Hillsides Education Center is committed to reflective teaching, fostering an ethic of caring about each child’s uniqueness through Individualized Education Program (IEP). Teachers at HEC focus on academic content as they relate to the students’ past experiences. Artistic problem solving is also encouraged in an effort to make the student’s educational experience more meaningful. Teachers are continually finding new ways to adapt the curriculum to relate to a student’s background, interests and needs.

Serving students enrolled in Los Angeles County and San Gabriel Valley school districts including Glendale and Pasadena, Hillsides Education Center is a specialized day program that provides highly structured, educational and therapeutic programs that include a behavior management component. The school primarily services students with mild to moderate emotional disturbances and learning disabilities, including high functioning Autism and Asperger’s Syndrome.

What have you accomplished?

Student success at Hillsides Education Center is measured on an individual basis in several areas including: academic progress; developmental growth; personal commitment and accountability; social functioning; and self-sufficiency (for troubled teens). Our special education teachers test children semi-annually on their academic progress using the standardized Kaufman Test of Educational Achievement. Students are also tested annually using the Woodcock Johnson Achievement Test to determine their individual educational needs, administered by a trained Instructional Aide. Each special education student maintains an Individual Educational Plan which includes information on their education program, school work, attitude, behavior, social interactions, etc.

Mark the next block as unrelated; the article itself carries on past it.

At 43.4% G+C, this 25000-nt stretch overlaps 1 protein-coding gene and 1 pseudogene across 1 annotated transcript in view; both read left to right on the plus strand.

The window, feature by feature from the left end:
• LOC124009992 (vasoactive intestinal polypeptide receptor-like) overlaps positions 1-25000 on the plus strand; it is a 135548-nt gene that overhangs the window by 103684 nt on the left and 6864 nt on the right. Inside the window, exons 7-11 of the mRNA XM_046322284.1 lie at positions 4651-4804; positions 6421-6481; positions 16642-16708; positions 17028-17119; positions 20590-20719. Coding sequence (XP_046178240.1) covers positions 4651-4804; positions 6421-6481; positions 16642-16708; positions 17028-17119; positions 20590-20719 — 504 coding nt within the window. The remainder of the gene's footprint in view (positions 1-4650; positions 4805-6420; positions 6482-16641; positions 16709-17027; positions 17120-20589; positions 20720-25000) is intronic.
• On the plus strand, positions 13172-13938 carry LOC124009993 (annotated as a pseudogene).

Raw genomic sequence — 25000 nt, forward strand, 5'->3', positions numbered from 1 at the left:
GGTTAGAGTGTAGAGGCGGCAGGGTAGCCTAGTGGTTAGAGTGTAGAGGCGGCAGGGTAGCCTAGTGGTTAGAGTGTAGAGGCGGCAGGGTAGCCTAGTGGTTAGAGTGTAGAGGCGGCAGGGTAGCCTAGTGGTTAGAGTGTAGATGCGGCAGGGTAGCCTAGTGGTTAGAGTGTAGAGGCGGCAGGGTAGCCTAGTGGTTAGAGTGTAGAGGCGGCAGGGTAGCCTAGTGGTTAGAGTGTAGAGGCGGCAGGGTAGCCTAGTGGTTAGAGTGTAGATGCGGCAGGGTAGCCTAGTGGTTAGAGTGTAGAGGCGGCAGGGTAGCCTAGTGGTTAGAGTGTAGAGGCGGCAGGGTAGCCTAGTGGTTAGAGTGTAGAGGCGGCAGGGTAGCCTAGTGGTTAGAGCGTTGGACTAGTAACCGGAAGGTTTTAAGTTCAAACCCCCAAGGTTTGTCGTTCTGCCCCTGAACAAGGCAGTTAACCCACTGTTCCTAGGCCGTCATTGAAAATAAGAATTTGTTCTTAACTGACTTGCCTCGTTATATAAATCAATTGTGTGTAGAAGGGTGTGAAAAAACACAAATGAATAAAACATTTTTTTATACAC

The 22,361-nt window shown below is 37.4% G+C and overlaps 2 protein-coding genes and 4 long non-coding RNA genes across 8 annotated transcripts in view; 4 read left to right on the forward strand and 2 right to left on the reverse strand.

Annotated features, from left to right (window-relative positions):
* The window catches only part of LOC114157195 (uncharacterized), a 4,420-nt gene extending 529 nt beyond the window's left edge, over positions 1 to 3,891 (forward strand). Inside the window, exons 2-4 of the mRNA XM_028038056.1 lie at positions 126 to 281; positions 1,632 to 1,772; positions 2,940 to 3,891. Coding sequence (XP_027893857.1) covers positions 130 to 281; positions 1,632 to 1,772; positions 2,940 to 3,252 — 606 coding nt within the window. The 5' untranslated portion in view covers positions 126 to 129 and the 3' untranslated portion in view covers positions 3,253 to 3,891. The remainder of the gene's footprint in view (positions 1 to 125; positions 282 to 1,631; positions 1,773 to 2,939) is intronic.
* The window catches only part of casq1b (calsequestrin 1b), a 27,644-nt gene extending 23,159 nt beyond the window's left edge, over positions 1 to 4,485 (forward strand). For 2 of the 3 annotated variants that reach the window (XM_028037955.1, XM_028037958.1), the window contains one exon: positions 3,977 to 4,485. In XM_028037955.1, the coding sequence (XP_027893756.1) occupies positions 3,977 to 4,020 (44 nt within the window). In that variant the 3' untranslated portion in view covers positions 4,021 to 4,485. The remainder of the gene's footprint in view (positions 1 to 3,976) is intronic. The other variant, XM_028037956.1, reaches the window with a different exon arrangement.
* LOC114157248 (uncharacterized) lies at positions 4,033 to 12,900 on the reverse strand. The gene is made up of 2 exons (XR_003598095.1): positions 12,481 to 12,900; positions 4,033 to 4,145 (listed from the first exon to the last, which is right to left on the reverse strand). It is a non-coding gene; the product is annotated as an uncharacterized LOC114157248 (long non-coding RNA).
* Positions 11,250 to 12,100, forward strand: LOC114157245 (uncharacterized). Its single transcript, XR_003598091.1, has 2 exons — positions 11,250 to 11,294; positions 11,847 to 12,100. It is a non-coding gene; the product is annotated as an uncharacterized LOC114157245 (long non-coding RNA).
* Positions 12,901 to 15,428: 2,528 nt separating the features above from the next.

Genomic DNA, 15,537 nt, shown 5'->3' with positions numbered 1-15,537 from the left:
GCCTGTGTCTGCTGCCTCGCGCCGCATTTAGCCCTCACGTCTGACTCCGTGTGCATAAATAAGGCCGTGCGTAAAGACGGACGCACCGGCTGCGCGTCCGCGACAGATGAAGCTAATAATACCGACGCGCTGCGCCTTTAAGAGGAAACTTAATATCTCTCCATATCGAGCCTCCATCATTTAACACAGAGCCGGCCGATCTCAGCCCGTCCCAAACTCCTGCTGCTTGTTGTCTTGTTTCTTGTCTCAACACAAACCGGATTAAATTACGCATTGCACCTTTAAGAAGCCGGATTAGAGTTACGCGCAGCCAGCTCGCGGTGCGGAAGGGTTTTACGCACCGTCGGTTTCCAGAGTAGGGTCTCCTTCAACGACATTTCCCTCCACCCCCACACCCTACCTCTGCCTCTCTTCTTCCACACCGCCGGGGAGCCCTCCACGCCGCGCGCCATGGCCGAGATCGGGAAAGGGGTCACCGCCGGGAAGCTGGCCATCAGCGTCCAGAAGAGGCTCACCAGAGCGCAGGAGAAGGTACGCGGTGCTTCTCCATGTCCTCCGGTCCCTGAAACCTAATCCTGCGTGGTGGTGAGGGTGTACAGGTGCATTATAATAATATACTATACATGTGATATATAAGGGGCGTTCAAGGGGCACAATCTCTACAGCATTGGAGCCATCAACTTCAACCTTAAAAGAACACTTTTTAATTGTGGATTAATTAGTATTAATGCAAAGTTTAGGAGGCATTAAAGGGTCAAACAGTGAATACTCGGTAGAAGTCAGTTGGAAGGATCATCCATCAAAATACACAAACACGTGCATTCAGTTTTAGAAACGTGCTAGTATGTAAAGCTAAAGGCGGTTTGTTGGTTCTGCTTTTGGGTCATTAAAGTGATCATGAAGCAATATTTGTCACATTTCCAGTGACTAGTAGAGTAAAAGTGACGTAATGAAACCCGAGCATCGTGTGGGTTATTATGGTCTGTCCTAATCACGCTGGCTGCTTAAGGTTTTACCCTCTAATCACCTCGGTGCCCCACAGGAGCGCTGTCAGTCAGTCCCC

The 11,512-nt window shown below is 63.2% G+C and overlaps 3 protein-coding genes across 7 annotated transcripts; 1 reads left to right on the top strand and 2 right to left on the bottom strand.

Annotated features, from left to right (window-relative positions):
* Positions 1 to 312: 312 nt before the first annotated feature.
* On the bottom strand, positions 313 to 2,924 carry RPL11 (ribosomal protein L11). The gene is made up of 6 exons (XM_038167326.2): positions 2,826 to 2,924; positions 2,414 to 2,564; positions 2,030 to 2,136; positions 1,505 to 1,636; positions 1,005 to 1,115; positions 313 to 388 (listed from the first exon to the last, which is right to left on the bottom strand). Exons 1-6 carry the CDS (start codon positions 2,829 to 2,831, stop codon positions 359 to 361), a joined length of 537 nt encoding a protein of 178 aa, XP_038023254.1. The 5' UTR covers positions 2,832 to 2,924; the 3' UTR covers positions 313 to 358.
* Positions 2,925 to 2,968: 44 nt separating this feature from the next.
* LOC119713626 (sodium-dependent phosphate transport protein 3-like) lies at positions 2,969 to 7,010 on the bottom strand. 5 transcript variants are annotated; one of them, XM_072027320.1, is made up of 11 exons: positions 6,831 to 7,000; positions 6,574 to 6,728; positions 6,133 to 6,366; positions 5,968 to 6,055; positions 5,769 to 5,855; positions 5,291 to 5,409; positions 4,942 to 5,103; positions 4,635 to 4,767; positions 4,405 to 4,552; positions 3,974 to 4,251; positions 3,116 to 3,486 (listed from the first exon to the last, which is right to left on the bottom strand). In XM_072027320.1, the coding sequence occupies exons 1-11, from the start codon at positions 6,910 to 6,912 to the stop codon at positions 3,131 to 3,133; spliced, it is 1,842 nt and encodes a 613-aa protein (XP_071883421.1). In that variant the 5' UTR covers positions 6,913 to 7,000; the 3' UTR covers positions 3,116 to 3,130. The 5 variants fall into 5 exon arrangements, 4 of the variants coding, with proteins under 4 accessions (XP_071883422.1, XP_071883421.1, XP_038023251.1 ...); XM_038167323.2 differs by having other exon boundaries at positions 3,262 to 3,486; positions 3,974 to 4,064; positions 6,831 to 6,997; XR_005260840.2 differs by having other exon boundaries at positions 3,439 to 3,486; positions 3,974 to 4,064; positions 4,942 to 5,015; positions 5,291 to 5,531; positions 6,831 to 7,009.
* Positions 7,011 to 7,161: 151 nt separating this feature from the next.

We wanted to share a success story that makes us feel extremely proud of our students’ accomplishments and our staff’s commitment.

A 2007 graduate from Hillsides Education Center, John Price, also a former foster care youth, did not have a simple life. Spending years in the foster care system and being told he would never amount to anything, only made him stronger and more appreciative of the special education he received at Hillsides. “I believe God has a plan for me,” said John, 18, during his commencement speech. “I’ll be attending California State Fresno in the fall and am proud to prove all the people who didn’t think I’d make it here wrong.”

How can I be sure you’ll use my money wisely?

Each year, the public school system provides the HEC with “service fees” to cover expenses for our students unable to function in a traditional school setting because of their mental and emotional disabilities. In a given year, approximately 12% (or 10 out of 84) of our students remain unfunded while waiting to see if they qualify to stay at HEC or whether they must return to the public school system.  During a time of waiting (typically 2-3 months) for qualification to attend the HEC, the school must cover these unfunded students with an estimated budget shortfall of $130/day or $2,600/month. This shortfall, which drains our general budget, ultimately impacts the quality of education and services provided to other HEC students.

Additional financial support is specifically needed to help fund the following programs and activities including:

  • A vocational training program that provides our students’ with practical work experience and prepares them for post-secondary vocational certification programs.
  • A tutor/mentor program that pairs HEC students with a member of the community to improve student academic performance, self-esteem, and trust;
  • After school sports programs (basketball, volleyball, cheerleading) that foster teamwork, cooperation, and confidence;
  • Extracurricular activities and clubs to further students' creative endeavors;
  • A tuition assistance program for unfunded students whose attendance at the HEC creates a budget shortfall and impacts the education and services for all students.
  • A scholarship fund to help offset the costs of higher education for our college-bound graduates.